What Can Women Do about their Biggest Struggles in the Media Industry?

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Media is one of the most flourishing industries which has dramatically evolved in the past couple of decades. Today, media around the world is more independent, vocal and powerful and it’s the incredible role and commitment of journalists, TV presenters, hosts, reporters, etc. who have elevated the standards and given media a breakthrough it deserved all this time. The whole media industry around the world is shaped by two determinants: agenda and people.

Every media cell moves forward with a subjective agenda which is woven in all of its practices. This aspect is not very transparent, otherwise, it can be called into question by the general public, tarnishing the outlet’s image and reputation as a neutral body representing the truth. But every media outlet has a deeper agenda and a commitment to its audience. Journalists, reporters, talk show hosts, and TV presenters have a sound understanding and firm grasp of their audience and how to win their trust.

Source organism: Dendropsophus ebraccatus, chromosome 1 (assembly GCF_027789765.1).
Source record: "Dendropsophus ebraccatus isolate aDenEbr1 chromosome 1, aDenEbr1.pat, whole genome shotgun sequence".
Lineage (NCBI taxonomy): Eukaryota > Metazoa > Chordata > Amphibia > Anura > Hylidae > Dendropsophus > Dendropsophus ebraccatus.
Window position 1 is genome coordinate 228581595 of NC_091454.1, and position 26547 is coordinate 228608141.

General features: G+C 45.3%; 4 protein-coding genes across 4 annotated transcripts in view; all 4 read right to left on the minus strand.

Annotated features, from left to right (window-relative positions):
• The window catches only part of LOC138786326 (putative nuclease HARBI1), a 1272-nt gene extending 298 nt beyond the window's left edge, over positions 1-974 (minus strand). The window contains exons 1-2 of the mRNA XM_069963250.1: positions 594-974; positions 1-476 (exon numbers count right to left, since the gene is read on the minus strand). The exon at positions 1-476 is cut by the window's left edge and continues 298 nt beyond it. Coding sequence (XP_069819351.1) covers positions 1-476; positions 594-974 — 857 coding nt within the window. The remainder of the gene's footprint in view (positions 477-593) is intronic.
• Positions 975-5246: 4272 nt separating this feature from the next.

Whereas people, the merit and dedication of individuals serving different positions in any category of media matters a lot. These professionals represent the agenda and the independent truth before the masses. This area is often ruled by the dynamics of power, integrity and political stance at the disposal of media. Politics, entertainment, fashion, sports, art, culture, business, technology or whatsoever, the core aspects of all is put together by people working in the media.

On the other hand, there are deep and underlying issues concerning the people working in the media, especially women. The role of women is a subject of big consideration because just like any profession, the women have a fair share of struggles and problems working in the media industry. These issues are related to the mainstream culture and its stereotypes and norms which are succumbed to the mindsets in our society. No matter how progressive most liberal societies come to claim, these norms are still largely believed by people. Any woman, from a news reporter to a TV host can understand how the degree of certain pain problems tarnishes a healthy business practice adopted by any media organization or agency.